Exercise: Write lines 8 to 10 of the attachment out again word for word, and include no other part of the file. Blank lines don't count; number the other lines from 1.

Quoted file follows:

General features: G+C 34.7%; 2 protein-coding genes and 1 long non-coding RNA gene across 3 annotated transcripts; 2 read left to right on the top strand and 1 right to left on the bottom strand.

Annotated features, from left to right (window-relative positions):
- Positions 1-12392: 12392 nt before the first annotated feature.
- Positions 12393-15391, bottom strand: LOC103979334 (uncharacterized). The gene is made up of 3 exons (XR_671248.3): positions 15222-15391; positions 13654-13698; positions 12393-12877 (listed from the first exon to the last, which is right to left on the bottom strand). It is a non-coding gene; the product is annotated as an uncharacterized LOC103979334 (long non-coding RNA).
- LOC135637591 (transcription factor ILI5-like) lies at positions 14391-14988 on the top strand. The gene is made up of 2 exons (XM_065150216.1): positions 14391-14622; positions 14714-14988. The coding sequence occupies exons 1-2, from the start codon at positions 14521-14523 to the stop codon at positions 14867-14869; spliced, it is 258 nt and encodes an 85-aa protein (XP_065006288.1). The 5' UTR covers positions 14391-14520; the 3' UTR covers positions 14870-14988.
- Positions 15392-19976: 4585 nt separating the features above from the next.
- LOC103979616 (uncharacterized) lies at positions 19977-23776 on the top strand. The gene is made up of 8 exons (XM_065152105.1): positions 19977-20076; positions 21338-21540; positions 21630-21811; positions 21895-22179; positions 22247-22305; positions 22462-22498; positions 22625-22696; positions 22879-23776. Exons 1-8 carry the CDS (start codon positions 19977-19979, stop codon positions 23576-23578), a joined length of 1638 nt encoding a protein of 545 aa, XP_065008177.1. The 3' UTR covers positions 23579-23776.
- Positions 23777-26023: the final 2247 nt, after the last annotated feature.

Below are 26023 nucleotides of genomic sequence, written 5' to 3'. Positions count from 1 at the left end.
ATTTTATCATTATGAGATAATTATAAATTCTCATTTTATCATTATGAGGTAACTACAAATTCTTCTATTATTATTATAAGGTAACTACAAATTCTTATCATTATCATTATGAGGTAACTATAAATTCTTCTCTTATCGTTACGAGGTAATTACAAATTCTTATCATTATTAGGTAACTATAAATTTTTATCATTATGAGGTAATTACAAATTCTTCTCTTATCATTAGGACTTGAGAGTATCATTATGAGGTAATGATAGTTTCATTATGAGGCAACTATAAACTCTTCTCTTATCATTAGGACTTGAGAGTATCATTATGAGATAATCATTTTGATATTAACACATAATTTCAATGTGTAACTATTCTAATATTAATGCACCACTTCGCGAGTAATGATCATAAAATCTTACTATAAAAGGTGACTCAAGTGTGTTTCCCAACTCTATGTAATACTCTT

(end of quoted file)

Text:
- Positions 23777-26023: the final 2247 nt, after the last annotated feature.

Below are 26023 nucleotides of genomic sequence, written 5' to 3'. Positions count from 1 at the left end.
ATTTTATCATTATGAGATAATTATAAATTCTCATTTTATCATTATGAGGTAACTACAAATTCTTCTATTATTATTATAAGGTAACTACAAATTCTTATCATTATCATTATGAGGTAACTATAAATTCTTCTCTTATCGTTACGAGGTAATTACAAATTCTTATCATTATTAGGTAACTATAAATTTTTATCATTATGAGGTAATTACAAATTCTTCTCTTATCATTAGGACTTGAGAGTATCATTATGAGGTAATGATAGTTTCATTATGAGGCAACTATAAACTCTTCTCTTATCATTAGGACTTGAGAGTATCATTATGAGATAATCATTTTGATATTAACACATAATTTCAATGTGTAACTATTCTAATATTAATGCACCACTTCGCGAGTAATGATCATAAAATCTTACTATAAAAGGTGACTCAAGTGTGTTTCCCAACTCTATGTAATACTCTT